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Pop culture obsessives writing for the pop culture obsessed.
At <i>Monsters University</i>, Pixar repeated what worked before

At Monsters University, Pixar repeated what worked before

Screenshot: Monsters University
The Pixar MomentOn the 25th anniversary of Pixar Animation Studio's first feature-length film,Toy Story, The A.V. Club goes back through the studio’s filmography in chronological order, selecting one scene from each movie that speaks to the conventions, innovations, and legacy of the celebrated animation house.

The original Monsters, Inc. was a big hit for Pixar, showcasing what the studio could do when given free rein to create an entire world for its characters to play in—a gift first teased with the big city in A Bug’s Life, and later spotlighted in WALL-E and (for better or worse) Cars. People loved Monsters, Inc. and people wanted more of it, to the point where Disney was ready to pull the trigger on a non-Pixar sequel until new CEO Bob Iger took over and simply bought the Toy Story studio (foreshadowing some other big moves from Iger’s tenure). That opened the door for Pixar to do a sequel on its own terms, but it still took another eight years for Monsters University to make it to theaters.

One reason it may have taken so long for that to happen is that Monsters, Inc. ends on a fairly definitive note. The monsters find an energy source more potent than scares, Mike and Sulley are friends again, and the world Pixar created is bright and playful enough that there’s no reason to think some new threat might someday come along and change that. So Pixar took the only other route, and made a prequel—gently breaking the canon of the first film, which implied that Mike and Sulley were lifelong friends, to reveal that the two met in college. That gives Monsters University an easy opportunity to repeat what went so well in the first movie, showcasing the performances of Billy Crystal and John Goodman as Mike and Sulley and the depth and warmth that comes through when their pair’s friendship is tested.

In the first movie, the two have an argument in an ice cave over what to do about Boo that blows up when a furious Mike unloads on Sulley for ruining their future as scarers, even though he did it for a good reason. A similar argument unfolds in Monsters University immediately after the conclusion of the “Scare Games,” for which Mike’s underdog fraternity, Oozma Kappa, recruits Sulley as a ringer after he’s kicked out of his cool frat. Thanks to Sulley’s natural scare abilities and Mike’s extensive practice and studying, OK makes it to the final round: a scare simulator, with OK’s future at Monsters University entirely dependent on Mike outscoring the competition. And he does it! But only because Sulley rigged the machine to give him the highest possible score. Mike then unloads on Sulley for potentially ruining their future as scarers, even though he did it for a good reason, effectively reiterating the argument from the last time (but without the added knife-twist of both monsters refusing to back down while simultaneously recognizing that they don’t want to fight).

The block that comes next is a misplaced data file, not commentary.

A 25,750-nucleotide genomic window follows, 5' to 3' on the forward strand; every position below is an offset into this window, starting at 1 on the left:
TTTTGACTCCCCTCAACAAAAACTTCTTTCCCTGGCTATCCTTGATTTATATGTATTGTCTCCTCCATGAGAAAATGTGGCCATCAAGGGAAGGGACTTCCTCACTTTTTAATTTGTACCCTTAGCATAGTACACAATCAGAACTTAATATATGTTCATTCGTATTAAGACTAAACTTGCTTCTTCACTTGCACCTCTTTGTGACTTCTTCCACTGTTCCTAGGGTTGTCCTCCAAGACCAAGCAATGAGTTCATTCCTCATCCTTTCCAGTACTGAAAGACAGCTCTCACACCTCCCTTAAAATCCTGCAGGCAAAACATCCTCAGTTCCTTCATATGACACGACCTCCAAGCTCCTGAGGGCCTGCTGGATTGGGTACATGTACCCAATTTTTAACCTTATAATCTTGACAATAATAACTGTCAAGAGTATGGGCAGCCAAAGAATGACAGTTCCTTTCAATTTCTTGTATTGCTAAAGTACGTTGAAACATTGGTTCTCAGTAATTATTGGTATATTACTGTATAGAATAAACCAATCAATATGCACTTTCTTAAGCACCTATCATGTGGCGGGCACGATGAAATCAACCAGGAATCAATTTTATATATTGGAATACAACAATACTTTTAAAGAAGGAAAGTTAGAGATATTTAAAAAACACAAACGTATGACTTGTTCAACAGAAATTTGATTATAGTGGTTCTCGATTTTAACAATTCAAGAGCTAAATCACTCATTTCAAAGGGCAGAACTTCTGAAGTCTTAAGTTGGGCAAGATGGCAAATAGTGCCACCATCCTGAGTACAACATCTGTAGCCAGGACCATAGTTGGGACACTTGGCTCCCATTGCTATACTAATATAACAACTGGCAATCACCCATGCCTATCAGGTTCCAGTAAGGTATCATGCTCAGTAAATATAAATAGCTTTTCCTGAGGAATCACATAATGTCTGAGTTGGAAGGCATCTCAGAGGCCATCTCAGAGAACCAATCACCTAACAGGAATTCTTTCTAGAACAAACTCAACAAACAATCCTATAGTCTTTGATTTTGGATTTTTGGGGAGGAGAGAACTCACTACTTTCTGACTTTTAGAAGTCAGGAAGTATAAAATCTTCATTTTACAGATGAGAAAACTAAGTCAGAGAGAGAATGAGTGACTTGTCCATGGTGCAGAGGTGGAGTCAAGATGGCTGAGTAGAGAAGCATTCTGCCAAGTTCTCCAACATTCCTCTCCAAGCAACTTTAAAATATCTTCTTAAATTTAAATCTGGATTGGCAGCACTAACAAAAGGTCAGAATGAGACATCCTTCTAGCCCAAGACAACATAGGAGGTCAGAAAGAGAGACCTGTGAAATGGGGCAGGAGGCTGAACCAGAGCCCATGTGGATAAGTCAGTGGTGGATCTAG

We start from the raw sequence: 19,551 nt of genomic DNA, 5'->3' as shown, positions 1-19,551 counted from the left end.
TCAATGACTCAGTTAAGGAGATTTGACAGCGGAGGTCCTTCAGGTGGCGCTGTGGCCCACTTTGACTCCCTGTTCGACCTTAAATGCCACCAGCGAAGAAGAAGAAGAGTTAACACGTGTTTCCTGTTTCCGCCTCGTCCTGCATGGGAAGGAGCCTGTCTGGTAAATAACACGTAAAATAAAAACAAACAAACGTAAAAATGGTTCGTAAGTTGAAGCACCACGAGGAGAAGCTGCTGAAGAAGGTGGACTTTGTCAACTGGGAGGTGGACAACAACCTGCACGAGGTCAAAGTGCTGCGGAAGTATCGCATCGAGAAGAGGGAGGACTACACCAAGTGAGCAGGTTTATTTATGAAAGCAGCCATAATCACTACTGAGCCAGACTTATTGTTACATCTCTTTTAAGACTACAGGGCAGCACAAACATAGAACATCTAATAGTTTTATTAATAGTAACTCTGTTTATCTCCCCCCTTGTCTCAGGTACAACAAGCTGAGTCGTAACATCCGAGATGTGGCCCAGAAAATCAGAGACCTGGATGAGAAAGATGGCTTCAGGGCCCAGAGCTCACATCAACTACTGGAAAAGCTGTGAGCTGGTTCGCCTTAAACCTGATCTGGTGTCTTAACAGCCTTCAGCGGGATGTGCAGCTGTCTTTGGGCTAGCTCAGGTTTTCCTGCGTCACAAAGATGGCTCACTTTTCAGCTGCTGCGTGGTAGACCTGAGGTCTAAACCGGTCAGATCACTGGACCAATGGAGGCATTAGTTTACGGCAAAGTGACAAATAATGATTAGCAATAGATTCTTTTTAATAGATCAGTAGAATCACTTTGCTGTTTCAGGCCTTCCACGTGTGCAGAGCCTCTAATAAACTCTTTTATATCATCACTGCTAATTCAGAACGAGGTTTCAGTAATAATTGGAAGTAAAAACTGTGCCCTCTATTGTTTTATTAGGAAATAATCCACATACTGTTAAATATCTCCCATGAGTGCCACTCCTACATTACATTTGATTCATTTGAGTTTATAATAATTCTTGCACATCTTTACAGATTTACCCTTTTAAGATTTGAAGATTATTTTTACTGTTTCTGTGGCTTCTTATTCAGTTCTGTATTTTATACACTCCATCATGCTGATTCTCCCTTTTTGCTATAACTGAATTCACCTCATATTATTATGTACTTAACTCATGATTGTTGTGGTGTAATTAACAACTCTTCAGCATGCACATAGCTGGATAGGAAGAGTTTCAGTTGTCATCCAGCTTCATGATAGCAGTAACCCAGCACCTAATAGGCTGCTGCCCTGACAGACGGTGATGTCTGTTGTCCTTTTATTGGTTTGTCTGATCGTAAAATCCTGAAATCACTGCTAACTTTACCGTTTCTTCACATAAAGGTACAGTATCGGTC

The scene in University is an obvious turn for the plot, manufacturing conflict between the two friends in a way that feels too predictable. But it still manages to work because of what Crystal and Goodman bring to the characters. Mike is mad at Sulley for cheating, but Crystal makes it clear in his performance that he’s more heartbroken than anything—Mike has spent his whole life being told he can’t be a scarer, and just when he thinks he’s proven everyone wrong, he finds out that it’s all a lie. Meanwhile, Goodman’s Sulley is as much of a teddy bear as he’s always been (even with that awful hair spike), so it’s easy to recognize that he’s telling the truth when he explains to Mike that his heart was in the right place. It stings, even if it is a familiar sting, and it’s a moment that reminds you what shameless cash-ins Pixar sequels can be, while also confirming Monsters University as one of their more artful cash-ins. The film isn’t the worst entry in the Pixar canon, but at most it’s a comforting rerun of some things that the studio has already proven it can do well.